The United Counties of Leeds and Grenville [UCLG]has passed a motion to address climate change in the Counties. In early November, Michèle Andrews of Sustainable Merrickville-Wolford made a presentation to the UCLG Council asking them to declare a climate emergency and establish a climate action task force to address the climate crisis. Although Council were not keen on the idea of declaring a climate emergency, they did instruct Counties CAO Andy Brown to look into the issue and come back to them with a report.
On January 7, Andy reported to council, making the recommendation that he, as County CAO, seek participation by municipal CAO’s in Leeds and Grenville to further research and report back to council on a strategy or plan for climate change adaptation and mitigation in Leeds and Grenville.
The recommendation was met with clear support from all the Mayors around the Council table. The only concern seemed to be making sure that this item remains top of mind for all municipal CAOs in the coming months. “I want to make sure this doesn’t get buried in bureaucracy,” said Mayor of Rideau Lakes, Arie Hoogenboom. “It’s important that this doesn’t take months and months before it comes back to the County.”
Andy reassured council that he has already seen some interest from municipal CAOs about participating in the project. He says the research will be thorough, involving other municipal departments and community members. They should be able to have something back to council by the end of June.
Some concern was also raised at the meeting about giving direction regarding the scope of the project. “There are a billion ways to tackle and go about climate change, and I think we do need some clarity on what the focal points will be for proposed mitigation efforts,” said North Grenville Mayor Nancy Peckford. “Given that this is our first effort, it will be important that our CAOs are working to really align the realities of our region with their proposal.”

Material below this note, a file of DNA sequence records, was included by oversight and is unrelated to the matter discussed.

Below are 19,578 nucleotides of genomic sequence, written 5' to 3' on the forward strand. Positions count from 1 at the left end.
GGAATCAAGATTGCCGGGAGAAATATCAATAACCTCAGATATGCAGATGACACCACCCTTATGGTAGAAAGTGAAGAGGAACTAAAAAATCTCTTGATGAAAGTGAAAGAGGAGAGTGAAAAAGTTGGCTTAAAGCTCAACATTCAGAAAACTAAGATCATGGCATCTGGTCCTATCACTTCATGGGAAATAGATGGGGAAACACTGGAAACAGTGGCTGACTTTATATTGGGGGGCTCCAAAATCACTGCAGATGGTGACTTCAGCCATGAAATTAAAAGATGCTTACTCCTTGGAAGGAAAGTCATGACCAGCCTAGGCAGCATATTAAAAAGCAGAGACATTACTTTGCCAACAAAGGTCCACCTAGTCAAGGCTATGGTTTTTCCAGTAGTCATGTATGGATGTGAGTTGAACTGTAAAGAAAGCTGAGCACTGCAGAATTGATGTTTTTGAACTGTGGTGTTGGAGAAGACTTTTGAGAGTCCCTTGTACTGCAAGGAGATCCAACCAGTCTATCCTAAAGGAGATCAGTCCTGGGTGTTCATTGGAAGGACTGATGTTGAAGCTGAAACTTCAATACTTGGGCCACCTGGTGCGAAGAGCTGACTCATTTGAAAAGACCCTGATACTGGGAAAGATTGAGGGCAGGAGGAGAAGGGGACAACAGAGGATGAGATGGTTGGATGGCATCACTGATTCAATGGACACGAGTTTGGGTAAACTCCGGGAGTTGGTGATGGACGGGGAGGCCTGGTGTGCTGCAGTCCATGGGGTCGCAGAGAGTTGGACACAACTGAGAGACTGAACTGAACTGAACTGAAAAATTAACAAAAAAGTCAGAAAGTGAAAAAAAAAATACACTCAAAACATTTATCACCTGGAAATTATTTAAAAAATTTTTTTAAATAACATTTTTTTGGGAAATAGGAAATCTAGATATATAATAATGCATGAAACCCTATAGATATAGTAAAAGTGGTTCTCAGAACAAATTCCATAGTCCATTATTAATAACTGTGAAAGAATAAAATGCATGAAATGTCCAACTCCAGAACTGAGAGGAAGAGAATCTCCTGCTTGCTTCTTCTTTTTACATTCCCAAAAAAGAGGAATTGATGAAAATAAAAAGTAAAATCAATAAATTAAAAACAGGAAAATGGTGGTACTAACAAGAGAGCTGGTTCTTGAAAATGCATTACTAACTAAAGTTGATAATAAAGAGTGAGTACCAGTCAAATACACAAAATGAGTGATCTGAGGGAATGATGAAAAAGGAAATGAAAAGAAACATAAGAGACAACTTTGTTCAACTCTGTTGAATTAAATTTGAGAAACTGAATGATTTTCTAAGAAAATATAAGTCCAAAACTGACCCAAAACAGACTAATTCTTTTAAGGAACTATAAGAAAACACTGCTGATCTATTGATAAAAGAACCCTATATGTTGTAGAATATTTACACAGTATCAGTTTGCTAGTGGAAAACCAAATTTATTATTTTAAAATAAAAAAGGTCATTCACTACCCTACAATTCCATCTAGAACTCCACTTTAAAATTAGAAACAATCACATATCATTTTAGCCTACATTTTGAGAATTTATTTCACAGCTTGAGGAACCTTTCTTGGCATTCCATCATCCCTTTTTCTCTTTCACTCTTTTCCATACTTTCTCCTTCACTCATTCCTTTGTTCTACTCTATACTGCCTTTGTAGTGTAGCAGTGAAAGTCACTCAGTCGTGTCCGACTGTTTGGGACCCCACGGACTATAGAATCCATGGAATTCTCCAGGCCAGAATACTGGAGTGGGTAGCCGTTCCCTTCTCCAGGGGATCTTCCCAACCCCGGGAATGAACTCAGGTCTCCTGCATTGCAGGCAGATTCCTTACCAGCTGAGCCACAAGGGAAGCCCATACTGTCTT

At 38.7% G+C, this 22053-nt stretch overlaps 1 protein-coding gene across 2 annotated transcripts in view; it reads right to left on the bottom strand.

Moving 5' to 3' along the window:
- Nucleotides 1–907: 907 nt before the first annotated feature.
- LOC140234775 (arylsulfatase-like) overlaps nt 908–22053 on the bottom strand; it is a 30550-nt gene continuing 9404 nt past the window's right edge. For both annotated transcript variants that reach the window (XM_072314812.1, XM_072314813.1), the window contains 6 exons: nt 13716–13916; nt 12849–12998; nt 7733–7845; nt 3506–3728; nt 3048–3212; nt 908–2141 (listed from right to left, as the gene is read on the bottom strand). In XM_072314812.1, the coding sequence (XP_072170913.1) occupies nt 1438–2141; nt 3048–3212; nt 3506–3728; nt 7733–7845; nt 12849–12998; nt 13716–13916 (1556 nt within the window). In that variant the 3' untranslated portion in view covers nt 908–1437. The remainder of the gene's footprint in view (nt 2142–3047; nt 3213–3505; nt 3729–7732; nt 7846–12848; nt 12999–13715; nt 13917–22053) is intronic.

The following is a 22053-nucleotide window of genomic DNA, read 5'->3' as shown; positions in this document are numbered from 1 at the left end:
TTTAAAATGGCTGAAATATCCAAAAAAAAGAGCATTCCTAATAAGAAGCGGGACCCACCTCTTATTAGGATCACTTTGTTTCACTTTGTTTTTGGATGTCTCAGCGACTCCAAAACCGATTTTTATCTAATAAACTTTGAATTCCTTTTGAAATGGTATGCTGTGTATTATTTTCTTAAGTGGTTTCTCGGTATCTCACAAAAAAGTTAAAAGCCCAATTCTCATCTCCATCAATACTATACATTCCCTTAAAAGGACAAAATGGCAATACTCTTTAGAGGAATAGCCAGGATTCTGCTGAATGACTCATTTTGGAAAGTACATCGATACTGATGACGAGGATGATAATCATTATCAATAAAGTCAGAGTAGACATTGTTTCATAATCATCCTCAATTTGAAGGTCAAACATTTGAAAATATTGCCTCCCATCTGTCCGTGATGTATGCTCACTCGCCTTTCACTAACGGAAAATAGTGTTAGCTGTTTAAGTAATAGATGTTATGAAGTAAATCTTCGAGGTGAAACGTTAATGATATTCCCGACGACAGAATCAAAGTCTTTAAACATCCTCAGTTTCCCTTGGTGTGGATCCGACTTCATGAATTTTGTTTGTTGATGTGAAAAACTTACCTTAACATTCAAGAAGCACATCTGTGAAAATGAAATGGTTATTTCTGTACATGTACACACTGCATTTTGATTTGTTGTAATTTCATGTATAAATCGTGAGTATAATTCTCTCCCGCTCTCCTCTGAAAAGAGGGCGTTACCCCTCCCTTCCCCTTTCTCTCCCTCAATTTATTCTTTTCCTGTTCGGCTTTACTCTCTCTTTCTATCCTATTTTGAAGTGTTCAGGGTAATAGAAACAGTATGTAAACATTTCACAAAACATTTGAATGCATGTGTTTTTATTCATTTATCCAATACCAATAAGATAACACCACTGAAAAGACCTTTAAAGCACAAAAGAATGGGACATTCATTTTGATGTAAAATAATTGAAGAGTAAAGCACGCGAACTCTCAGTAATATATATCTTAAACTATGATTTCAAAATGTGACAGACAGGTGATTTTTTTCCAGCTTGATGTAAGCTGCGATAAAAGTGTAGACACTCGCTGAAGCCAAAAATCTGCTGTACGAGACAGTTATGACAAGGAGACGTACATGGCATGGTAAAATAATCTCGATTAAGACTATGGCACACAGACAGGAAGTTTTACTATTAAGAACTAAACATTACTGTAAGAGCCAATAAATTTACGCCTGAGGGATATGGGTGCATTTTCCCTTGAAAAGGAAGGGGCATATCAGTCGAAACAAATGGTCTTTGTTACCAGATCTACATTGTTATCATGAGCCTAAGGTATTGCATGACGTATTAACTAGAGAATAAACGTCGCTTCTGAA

Andy assured council that he would be providing updates to them as the research and discussion progresses with the municipalities. “As soon as we’ve met and set out our scope of work, I’ll bring that back to verify it with you,” he said. “It will not be June before you see anything.”
Michèle Andrews is happy with the direction the County is taking to address climate change. She says the discussion on January 7 was a marked departure from the one surrounding her own presentation, when council seemed hesitant to take action. “Clearly, they have had some time to reflect, receive feedback from their communities, perhaps reading the news, and have changed their tone considerably,” she told the Times.
Mayor of Westport, Robin Jones, who chaired the meeting, said she was also pleased with the discussion. “When the Merrickville people came and made a presentation, I saw many newspapers where it sounded like this group was not concerned about climate change,” she said. “I think that our conversations today really bode well, and show that we want something substantial, we want some analysis done.”
There was no discussion at the meeting about the County declaring a climate emergency, but Michèle says she is not concerned. “I am not troubled by this, given the enthusiasm in today’s meeting for creating a plan,” she said. “That is what is most important, and probably in the course of time they will declare an emergency.”